ASU Art Museum
  • Dhyandra Lawson, 2021
    Curatorial Assistant, Wallis Annenberg
    Photography Department
    Los Angeles County Museum of Art
  • Celia Yang2021
    Head of Director’s Strategic Initiatives, Asia
    Los Angeles County Museum of Art 


Internationally recognized faculty members in the history of art are joined each year by a dynamic mix of rotating visiting faculty and respected museum curators across the partner museums, who offer classes that span many cultures, time periods and geographies, using multiple approaches and methodologies. Meet the ASU art history faculty.

Academic director

Program director

Museum curators

Each year a specialized seminar is taught by museum curators.

  • 2018 Iranian Art: The Intersection of Past and Present (Linda Komaroff, LACMA)
  • 2019 Daoist Art (Stephen Little, LACMA)
  • 2020 Writing, Speaking and Collaborating in a Museum Context (Diana Magaloni, LACMA)
  • 2023 Abrupt Intrusions: The Making of Modern Art in Korea (Virginia Moon, LACMA)

Program advisers

  • Michael Govan, Director, Los Angeles County Museum of Art
  • Zoe Kahr, Director, Memphis Brooks Museum, Nashville, Tennessee
  • Forrest Solis, Director, School of Art, Herberger Institute for Design and the Arts, ASU
  • Steven Tepper, Dean and Director, Herberger Institute for Design and the Arts, ASU
  • Olga Viso, Senior Advisor on Global Arts Partnerships, Herberger Institute for Design and the Arts, ASU

Program mentors

  • Maryam Ekhtiar, Patti Cadby Birch Curator, Department of Islamic Art, The Metropolitan Museum of Art, New York
  • Ben Garcia, Executive Director at the American LGBTQ+ Museum, New York
  • Kelli Morgan Professor of the Practice, Curatorial Studies. Director of Curatorial Studies, Tufts University, Boston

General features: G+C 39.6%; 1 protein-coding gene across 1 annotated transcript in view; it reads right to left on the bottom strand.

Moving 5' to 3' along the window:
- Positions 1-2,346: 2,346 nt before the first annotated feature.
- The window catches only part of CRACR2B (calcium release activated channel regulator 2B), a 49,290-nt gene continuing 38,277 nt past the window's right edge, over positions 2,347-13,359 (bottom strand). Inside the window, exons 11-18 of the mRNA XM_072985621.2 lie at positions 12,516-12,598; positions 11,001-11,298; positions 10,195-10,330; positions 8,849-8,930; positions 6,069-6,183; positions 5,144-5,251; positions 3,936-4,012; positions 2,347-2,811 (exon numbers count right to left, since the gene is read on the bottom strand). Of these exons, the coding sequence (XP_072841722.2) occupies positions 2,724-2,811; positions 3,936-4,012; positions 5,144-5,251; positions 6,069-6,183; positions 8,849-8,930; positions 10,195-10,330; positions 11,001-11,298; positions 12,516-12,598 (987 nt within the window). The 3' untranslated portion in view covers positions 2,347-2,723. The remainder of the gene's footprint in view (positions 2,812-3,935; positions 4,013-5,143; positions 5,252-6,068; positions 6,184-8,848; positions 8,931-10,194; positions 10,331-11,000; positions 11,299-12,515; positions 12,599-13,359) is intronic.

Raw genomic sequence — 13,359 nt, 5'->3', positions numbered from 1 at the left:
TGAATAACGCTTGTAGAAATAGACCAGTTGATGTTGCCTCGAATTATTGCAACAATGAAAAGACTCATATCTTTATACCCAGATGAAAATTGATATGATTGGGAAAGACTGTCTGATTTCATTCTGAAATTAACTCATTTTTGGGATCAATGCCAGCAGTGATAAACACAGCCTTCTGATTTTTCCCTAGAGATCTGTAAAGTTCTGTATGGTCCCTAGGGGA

• Maria Elena Ortiz, Curator, The Modern, Fort Worth, Texas
  • Zoe Kahr, Executive Director, Memphis Brooks Museum of Art, Memphis, Tennessee
  • Diana Magaloni, Deputy Director, Program Director and Dr. Virginia Fields Curator of the Art of the Ancient Americas, LACMA
  • Dakota Hoska, Associate Curator, Native Arts, Denver Art Museum

Past mentors

  • Clarissa Esguerra, Associate Curator Costumes and Textiles, Los Angeles County Museum of Art
  • Erica Franek, Assistant Director, Registration and Collection Information, Los Angeles County Museum of Art
  • Miki Garcia, Director, ASU Art Museum
  • Julio César Morales, Senior Curator, ASU Art Museum
  • Olga Viso, Senior Advisor on Global Arts Partnerships, Herberger Institute for Design and the Arts, ASU

Public lectures

Navigating Change in Museums lecture series

The ASU-LACMA Navigating Change in Museums lecture series looks at diversity in museum practices. This series is free and open to the public.

Past lectures

  • Diana Magaloni, Jan. 14, 2020, “The Florentine Codex & the Creation of the New World”
  • Rita Gonzalez and Stephen Little, Aug. 26, 2019, “Art History in the Art Museum: A Curator’s Perspective”
  • Amada Cruz, Miki Gracia and Tiffany Ana López, Nov. 27, 2018, “Roundtable Discussion on Diversity and Inclusion”
  • Bryan Brayboy, Aug. 13, 2018, “Diversity and Inclusion in Higher Education”
  • Chon Noriega, Aug. 13, 2018, “The Museum of the Future: Archives, Collections, Exhibitions, and Catalogs”
  • Sharon Takeda, Aug. 13, 2018, “From Farm Girl to Museum Curator: The Story of One Asian-American”